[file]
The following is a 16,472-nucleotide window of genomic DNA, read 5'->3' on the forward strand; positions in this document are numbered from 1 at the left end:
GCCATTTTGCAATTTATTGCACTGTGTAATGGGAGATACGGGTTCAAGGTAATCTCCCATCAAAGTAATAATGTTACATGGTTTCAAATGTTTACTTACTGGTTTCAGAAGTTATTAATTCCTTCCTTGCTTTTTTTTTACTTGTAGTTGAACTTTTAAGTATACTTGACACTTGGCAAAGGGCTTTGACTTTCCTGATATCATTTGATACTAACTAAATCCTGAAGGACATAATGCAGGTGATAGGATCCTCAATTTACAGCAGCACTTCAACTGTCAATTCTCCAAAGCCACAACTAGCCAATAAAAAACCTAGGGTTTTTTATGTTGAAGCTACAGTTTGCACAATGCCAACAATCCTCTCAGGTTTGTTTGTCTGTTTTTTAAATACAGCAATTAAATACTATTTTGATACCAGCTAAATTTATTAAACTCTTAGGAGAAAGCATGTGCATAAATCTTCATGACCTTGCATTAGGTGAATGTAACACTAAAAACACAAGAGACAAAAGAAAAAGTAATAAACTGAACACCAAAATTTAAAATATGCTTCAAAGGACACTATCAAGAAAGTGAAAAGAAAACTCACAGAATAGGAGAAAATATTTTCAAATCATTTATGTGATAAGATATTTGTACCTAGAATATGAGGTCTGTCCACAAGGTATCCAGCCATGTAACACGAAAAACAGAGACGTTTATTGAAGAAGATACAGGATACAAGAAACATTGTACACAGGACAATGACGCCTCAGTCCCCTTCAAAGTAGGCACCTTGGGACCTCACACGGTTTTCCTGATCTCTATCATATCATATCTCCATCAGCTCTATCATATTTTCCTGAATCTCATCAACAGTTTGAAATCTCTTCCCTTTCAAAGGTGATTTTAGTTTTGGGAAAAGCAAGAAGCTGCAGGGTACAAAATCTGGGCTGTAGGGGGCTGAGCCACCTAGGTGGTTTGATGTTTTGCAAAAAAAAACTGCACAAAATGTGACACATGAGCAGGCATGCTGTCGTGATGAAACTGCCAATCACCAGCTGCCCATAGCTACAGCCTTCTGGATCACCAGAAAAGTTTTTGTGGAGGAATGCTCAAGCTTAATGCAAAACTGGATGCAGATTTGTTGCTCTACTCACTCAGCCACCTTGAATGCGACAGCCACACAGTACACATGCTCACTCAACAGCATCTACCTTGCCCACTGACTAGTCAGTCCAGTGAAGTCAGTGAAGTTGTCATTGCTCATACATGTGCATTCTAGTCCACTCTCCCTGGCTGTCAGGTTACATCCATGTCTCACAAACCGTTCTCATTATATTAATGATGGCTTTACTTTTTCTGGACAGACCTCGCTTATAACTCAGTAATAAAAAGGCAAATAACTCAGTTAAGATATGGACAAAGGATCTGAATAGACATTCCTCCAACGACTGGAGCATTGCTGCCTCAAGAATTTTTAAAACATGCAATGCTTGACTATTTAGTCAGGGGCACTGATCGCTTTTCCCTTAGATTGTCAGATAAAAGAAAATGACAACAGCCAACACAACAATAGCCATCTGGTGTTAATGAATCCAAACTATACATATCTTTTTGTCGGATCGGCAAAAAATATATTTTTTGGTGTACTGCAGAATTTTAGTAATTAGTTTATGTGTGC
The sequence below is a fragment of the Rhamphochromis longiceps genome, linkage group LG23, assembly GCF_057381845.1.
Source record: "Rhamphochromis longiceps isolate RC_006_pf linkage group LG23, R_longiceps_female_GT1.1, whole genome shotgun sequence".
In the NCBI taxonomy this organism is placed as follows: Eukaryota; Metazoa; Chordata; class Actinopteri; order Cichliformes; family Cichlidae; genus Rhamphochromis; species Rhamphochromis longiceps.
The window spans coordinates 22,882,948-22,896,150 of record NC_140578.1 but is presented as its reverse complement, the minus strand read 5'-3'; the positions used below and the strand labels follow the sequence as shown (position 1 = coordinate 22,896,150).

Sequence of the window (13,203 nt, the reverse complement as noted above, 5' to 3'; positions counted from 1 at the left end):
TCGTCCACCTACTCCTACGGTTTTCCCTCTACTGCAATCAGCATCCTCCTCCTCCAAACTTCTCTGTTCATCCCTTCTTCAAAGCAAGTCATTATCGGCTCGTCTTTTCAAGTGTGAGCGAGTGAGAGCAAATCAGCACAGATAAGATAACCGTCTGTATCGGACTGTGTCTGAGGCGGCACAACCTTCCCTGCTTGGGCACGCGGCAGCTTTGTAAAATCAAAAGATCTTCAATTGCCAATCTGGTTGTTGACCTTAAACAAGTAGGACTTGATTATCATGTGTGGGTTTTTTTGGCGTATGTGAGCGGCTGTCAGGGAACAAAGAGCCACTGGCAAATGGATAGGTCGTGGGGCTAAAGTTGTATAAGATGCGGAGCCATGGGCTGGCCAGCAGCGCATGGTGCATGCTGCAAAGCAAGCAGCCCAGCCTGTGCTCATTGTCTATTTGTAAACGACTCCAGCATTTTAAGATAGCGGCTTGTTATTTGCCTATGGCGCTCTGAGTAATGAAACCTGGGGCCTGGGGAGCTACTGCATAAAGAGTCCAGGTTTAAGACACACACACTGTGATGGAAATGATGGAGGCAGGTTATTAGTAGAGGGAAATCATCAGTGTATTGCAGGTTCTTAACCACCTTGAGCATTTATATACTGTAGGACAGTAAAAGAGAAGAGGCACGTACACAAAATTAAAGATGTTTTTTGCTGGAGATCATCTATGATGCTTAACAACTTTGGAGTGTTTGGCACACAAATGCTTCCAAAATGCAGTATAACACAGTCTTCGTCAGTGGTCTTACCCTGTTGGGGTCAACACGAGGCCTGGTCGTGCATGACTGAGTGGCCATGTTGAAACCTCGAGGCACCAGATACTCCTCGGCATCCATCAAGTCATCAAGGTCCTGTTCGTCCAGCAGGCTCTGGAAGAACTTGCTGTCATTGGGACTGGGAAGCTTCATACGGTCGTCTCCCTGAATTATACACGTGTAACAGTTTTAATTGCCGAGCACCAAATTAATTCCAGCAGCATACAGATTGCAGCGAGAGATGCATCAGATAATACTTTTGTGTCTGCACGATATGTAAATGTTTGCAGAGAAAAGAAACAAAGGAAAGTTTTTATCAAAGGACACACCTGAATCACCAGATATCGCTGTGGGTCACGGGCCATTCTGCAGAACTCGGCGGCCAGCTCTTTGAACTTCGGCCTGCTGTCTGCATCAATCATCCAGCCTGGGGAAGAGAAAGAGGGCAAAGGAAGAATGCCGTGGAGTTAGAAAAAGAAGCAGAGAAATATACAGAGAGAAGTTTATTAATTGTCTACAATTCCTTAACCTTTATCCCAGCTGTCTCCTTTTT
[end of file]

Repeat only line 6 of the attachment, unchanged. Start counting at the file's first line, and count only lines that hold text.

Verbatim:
The window spans coordinates 22,882,948-22,896,150 of record NC_140578.1 but is presented as its reverse complement, the minus strand read 5'-3'; the positions used below and the strand labels follow the sequence as shown (position 1 = coordinate 22,896,150).